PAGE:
Flights of fancy

One-day aerial hops to Antarc­tica earn ul­ti­mate brag­ging points

The Weekend Australian - Travel - - Destination Adventure - LISA ALLEN

WHAT does a per­son wear dur­ing a one-day flight to Antarc­tica? This is one of the most com­mon ques­tions put to Phil Asker, founder of Antarc­tica Flights, who has been op­er­at­ing scenic tours to the frozen con­ti­nent for nearly 20 years. Never mind that the char­tered plane does not land in Antarc­tica dur­ing the 12-hour round trip.

‘‘It’s amaz­ing how­manypeo­ple ask if they should wear parkas and woolly clothes,’’ says Asker, whose com­pany’s sum­mer sea­son of flights runs from Novem­ber 10 to Fe­bru­ary 6, in­clud­ing a gala de­par­ture on New Year’s Eve.

Pay­ing from $1199 a per­son for a cen­tre-row econ­omy seat to $7499 in first class, pas­sen­gers on board the char­tered Qan­tas 747-400 jets see key Antarc­tic sites, in­clud­ing the South Mag­netic Pole, Com­mon­wealth Bay, closed Rus­sian base Len­ingrad­skaya, Scar Bluffs, Cape Deni­son, Maw­son’s Hut and the French base of Du­mont d’Urville, de­pend­ing on the weather and the itin­er­ary. Each round trip cov­ers 9500km to 10,500km.

My flight from Syd­ney takes four hours to reach Antarc­tica, an­other four to cir­cum­nav­i­gate the con­ti­nent, then it’s four hours to get home.

There’s a party at­mos­phere on board and in busi­ness class we are served our first glass of Charles Hei­d­sieck Brut Re­serve at about 10am, fol­lowed shortly af­ter­wards by brunch — french toast with ja­mon, cheese and herbs, or baked po­lenta, goat’s cheese and truf­fle-cele­riac lasagne with spinach.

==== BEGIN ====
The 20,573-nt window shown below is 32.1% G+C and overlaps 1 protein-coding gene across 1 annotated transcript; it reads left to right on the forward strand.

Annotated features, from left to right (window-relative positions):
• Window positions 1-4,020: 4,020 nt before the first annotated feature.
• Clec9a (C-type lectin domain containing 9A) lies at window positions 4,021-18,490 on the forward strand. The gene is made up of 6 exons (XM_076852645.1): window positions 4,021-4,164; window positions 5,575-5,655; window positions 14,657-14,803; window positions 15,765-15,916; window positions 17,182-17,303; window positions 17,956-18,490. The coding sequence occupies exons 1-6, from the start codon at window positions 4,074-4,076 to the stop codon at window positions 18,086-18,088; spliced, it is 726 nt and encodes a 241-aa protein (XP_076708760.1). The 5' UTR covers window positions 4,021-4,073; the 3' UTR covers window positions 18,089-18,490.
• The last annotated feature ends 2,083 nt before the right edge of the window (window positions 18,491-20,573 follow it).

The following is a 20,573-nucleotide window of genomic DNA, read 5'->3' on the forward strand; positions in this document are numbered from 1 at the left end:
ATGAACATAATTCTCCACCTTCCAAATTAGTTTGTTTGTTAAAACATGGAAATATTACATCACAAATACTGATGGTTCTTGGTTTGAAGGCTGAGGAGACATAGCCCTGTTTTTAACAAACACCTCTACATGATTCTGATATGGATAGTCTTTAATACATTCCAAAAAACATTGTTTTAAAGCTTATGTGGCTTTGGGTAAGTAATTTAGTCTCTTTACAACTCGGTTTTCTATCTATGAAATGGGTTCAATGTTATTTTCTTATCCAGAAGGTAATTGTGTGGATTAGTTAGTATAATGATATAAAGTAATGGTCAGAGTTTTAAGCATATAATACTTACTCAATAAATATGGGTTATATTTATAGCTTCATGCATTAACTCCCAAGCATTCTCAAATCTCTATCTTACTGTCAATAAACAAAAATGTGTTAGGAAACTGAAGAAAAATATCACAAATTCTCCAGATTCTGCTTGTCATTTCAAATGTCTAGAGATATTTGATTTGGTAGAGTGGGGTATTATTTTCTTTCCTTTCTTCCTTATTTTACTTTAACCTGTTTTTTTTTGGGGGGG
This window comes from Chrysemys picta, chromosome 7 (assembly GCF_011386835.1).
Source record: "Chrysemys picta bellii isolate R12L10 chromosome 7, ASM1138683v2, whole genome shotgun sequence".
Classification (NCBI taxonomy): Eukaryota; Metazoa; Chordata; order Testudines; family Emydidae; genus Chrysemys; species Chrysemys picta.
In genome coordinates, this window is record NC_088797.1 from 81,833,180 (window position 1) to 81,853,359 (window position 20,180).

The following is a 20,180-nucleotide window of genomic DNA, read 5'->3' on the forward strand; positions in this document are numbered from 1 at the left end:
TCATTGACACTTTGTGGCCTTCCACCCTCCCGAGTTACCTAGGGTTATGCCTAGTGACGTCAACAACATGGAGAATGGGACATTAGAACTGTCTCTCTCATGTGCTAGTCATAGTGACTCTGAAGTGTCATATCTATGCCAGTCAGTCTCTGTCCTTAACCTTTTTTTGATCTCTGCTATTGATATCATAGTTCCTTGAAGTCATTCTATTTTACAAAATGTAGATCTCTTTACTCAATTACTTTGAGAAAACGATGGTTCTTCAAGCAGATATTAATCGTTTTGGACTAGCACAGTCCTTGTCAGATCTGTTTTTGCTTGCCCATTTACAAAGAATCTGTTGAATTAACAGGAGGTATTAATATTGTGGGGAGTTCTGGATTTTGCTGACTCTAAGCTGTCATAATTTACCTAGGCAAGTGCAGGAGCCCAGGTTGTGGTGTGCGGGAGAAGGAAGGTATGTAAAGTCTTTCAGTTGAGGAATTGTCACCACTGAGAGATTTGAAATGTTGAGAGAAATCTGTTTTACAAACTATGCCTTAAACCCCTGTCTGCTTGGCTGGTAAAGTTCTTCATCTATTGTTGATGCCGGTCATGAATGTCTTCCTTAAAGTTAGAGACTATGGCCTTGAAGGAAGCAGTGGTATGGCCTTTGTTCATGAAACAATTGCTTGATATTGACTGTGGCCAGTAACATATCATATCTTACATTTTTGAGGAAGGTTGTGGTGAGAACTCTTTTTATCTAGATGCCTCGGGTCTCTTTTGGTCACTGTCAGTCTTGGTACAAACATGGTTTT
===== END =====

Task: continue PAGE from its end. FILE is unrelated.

As we fly over ice­bergs, coastal cliffs, glaciers and spec­tac­u­lar moun­tain ranges, the at­mos­phere is charged.

‘‘It’s like a party, all I amwait­ing for is the mu­sic,’’ says one of the pas­sen­gers, a Melbourne doc­tor who is a vet­eran Antarc­tica flyer.

‘‘New Year’s Eve is awe­some — they have a jazz band. Some pas­sen­gers are still awake when they get to the South Pole, [oth­ers] are smashed. The rules of nor­mal travel go out the win­dow.’’

Asker says those who book the one­day flights are a mixed bag, in­clud­ing in­ter­na­tion­als so keen to ex­pe­ri­ence the spec­tac­u­lar scenery that they fly to Aus­tralia sim­ply to take part. ‘‘Peo­ple have flown into Syd­ney on the Fri­day [done the Antarc­tic flight] on the Sun­day, and flown home to Ja­pan or the UK on the Mon­day,’’ he says.

There are also first-timers tak­ing their once-in-a-life­time op­por­tu­nity to see Antarc­tica.

‘‘You can fly to an in­cred­i­ble place — truly like no other — and then sleep in your own bed that night,’’ he says.

While most want to tick Antarc­tica off their bucket list, Asker says one woman from the NSW Blue Moun­tains has done the trip five times.

Busi­ness and first class tick­ets usu­ally sell out first; Asker says the busi­ness class cen­tre aisle seats rep­re­sent the best value for money, at $3999 a per­son. Un­like busi­ness class deluxe, at $6999, pas­sen­gers in the cen­tre row are not re­quired to ro­tate seats.

Busi­ness class deluxe com­prises the win­dow seat and the aisle seat next to it, with the two pas­sen­gers swap­ping halfway into the jour­ney.

Seats in other cabin classes op­er­ate sim­i­larly so the best views are shared.

Seat ro­ta­tion does not suit ev­ery­body, but Asker says most are char­i­ta­ble when asked to swap or share their win­dow view, par­tic­u­larly af­ter they have seen their first glimpse of ice.

Antarc­tica Flights of­fers a choice of 19 routes in or­der to take best ad­van­tage of the weather con­di­tions, with de­par­tures from Melbourne, Syd­ney, Perth, Ade­laide and, com­menc­ing in Novem­ber, Bris­bane.

For many, it’s not just the views that are the main at­trac­tion — be­ing able to brag about a Sun­day flight to Antarc­tica in the of­fice on a Mon­day morn­ing has its ap­peal, too. Lisa Allen was a guest of Antarc­tica Flights.

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